Reinforcement (Langlois & Downs 1980 - fathers more positive to same-sex behaviour and critical of sons other-sex behaviour in pre-school children) and Modelling (BUT Huston 1983 - children's gender-role behaviour is not strongly correlated with their parents' behaviour).
Reinforcement (BUT Huston 1983 - children's gender role behaviour is not strongly correlated with their parents' behaviour) and Modelling (Langlois & Downs 1980 - fathers are more positive to same-sex behaviour and critical of sons' other-sex behaviour in pre-school children)
Which is NOT one of the three key influences proposed by Bussey & Bandura's social cognitive theory of gender development?
Modelling in an immediate envrionment
Enactive experience is when a child sees someone else being rewarded/punished for engaging in a specific behaviour which consequently influences their own behaviour
Which is not a criticism of the social approach to gender development?
It is adevelopmental - doesn't account for developmental changes in children's gender-stereotyped beliefs
Major mechanisms of the theory haven't been supported consistently by research
It acknowledges the role of the social environment
Which of the 3 stages in gender understanding (Slaby & Frey) refers to infants' ability to label each gender by 2.5 years old?
Which of the stages in gender understanding (Slaby & Frey) refers to infants' understanding that sex is stable over time by 3.5 years? (but are still easily confused by superficial marks of gender)
Which of the stages in gender understanding (Slaby & Frey) refers to infants' understanding of the performance of the two genders by 6 years (don't get tripped up by superficial markers of gender)
Weinraub et al (1984) found that children prefer same-sex toys before they achieve which stage of gender understanding?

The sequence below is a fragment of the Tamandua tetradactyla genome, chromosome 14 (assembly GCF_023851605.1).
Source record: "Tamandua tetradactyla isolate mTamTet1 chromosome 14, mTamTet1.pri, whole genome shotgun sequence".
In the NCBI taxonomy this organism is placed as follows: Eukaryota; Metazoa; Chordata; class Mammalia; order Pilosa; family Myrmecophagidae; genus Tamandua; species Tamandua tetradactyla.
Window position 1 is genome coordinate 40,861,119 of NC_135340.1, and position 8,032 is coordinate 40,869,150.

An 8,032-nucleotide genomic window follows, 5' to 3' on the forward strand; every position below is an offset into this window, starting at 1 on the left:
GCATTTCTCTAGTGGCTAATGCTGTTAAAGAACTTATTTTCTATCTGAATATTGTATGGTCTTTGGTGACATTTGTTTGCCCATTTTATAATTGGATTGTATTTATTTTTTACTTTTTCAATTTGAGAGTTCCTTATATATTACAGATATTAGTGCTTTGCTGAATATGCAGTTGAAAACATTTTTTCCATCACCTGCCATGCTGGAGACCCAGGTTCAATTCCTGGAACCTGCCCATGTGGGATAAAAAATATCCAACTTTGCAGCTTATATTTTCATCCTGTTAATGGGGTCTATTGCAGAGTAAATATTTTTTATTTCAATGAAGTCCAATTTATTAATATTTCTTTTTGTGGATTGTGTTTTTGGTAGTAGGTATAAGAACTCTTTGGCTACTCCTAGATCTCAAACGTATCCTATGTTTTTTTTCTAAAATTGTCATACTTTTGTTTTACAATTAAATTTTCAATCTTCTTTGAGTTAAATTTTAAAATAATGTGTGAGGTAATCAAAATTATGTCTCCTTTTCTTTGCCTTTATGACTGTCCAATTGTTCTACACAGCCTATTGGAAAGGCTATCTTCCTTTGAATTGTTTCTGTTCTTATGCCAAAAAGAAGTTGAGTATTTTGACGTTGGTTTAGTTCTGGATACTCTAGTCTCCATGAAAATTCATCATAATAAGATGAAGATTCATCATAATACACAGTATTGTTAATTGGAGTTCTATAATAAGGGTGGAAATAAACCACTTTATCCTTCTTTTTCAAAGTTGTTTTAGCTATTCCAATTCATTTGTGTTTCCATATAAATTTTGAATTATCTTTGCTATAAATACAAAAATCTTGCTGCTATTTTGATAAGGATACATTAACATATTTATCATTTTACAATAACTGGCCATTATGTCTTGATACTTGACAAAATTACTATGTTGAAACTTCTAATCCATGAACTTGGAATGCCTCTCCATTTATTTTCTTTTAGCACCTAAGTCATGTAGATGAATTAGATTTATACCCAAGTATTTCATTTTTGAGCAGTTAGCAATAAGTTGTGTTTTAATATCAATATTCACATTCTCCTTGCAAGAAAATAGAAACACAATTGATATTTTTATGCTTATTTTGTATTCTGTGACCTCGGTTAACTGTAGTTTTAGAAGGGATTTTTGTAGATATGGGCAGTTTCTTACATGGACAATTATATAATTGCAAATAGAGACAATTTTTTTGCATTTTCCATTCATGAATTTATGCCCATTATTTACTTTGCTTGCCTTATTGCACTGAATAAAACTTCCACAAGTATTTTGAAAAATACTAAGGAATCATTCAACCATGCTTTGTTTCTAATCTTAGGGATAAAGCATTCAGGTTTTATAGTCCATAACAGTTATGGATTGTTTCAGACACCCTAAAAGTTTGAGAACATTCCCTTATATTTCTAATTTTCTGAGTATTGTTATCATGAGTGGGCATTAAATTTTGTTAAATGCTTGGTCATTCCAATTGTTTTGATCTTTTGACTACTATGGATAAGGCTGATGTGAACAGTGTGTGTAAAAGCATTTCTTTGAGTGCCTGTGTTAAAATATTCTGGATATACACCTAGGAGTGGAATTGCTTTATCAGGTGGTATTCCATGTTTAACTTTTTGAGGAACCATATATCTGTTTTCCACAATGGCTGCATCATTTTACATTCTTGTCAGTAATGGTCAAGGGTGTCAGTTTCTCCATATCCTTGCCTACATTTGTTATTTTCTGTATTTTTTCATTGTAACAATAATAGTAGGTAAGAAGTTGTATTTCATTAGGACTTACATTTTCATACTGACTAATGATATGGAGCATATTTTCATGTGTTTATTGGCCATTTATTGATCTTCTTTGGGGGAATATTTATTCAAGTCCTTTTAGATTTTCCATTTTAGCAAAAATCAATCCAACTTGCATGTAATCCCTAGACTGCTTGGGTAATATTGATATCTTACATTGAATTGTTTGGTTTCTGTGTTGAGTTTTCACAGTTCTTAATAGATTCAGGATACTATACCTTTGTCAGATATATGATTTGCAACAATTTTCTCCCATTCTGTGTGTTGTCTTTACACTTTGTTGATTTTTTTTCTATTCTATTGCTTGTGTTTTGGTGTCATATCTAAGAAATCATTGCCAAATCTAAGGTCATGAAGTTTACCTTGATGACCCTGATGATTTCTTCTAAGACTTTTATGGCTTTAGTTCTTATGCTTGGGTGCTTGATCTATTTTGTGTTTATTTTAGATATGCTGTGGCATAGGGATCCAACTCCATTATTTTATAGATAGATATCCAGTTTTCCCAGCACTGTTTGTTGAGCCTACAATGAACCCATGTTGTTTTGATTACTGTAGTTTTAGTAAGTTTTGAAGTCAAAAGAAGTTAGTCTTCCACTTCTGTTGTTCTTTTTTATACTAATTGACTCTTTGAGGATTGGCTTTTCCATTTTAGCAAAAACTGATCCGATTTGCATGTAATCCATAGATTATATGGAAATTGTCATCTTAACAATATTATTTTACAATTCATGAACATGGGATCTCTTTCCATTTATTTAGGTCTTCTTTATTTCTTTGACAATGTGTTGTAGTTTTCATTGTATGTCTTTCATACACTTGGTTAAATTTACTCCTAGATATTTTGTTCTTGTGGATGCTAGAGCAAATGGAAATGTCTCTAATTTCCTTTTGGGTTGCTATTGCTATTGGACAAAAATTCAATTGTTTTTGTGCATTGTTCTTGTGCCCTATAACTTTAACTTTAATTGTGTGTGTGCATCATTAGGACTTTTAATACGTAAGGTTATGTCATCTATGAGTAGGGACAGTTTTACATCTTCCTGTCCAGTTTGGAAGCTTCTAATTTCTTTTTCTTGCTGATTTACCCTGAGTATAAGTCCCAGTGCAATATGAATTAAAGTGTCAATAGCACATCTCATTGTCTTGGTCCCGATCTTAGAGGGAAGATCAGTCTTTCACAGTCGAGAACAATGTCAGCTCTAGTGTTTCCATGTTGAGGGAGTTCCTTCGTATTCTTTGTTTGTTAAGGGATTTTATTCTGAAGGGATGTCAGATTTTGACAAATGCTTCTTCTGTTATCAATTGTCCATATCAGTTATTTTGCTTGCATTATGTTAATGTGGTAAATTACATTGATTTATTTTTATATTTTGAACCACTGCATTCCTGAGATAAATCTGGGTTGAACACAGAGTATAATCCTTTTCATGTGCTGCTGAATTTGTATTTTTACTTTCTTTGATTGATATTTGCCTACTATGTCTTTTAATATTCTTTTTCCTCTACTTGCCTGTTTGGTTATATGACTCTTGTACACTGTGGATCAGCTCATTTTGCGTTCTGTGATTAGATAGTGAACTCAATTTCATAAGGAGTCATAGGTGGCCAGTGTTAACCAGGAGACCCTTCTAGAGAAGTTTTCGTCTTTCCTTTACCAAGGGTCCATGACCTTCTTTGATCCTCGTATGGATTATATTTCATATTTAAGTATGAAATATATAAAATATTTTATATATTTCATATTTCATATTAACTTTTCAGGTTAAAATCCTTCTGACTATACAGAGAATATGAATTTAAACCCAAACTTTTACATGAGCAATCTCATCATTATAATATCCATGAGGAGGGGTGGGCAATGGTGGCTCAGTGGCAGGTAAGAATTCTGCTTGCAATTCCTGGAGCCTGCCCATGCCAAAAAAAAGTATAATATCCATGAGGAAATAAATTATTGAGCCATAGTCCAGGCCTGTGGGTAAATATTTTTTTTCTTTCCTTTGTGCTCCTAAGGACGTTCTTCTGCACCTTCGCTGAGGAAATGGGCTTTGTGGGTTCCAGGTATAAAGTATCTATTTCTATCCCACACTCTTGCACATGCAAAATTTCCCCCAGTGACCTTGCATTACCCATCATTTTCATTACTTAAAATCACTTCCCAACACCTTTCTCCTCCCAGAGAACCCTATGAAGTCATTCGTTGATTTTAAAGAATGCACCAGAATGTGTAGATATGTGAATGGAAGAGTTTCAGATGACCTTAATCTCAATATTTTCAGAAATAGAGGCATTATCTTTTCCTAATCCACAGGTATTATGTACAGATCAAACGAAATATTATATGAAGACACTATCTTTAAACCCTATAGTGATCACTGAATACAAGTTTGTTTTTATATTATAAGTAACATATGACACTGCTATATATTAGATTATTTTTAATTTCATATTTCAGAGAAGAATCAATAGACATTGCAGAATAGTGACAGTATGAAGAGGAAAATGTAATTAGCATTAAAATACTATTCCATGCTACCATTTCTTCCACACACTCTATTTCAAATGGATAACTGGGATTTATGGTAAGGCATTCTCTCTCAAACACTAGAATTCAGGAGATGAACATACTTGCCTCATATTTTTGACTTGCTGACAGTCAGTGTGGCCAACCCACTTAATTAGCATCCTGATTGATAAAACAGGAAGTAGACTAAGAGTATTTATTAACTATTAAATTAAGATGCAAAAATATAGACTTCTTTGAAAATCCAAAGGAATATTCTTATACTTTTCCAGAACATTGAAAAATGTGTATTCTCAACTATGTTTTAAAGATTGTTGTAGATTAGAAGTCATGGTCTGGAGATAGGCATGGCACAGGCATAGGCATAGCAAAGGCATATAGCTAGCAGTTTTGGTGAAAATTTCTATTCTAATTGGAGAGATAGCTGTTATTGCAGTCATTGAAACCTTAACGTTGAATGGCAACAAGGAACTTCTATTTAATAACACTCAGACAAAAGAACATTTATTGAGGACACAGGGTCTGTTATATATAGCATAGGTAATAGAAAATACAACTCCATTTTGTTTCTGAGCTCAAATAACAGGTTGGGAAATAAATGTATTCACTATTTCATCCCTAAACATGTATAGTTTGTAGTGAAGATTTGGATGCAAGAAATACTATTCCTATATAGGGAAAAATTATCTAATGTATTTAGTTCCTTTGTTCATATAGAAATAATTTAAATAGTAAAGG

Which statement about the Gender Schema theory (Martin and Halverson 1981) is FALSE?
Gender identity has a central role rather than gender constancy
Kids rapidly build up networks of gender-related information to guide gender-stereotyped processing and behaviour
Children develop other-sex schema before same-sex schema
The theory has trouble explaining asymmetries between boys and girls
Which is NOT a criticism of cognitive theories of gender development?
Cognitive theories don't address why males and females are valued differently
Cognitive theories ignore the social context within within which gender development occurs
The predicted relationship between gender-stereotypes and gender-typed behaviour is typically not found
They are adevelopmental
Which was NOT a finding from Serbin, Powlishta & Gulko's (1993) study into cognitive and socialisation theories of gender development?
Flexibility of gender-stereotyped beliefs was related to general cognitive development
Greater flexibility of stereotyped beliefs was associated with fewer gender-stereotyped preferences
Stereotypes were learnt earlier if father was resident (boys only)
Children had more gender-stereotype preferences when mothers engaged in masculine activities
Gender stereotypes were learnt later if father did feminine domestic activities
Which is a key point about the development of gender-stereotyped preferences?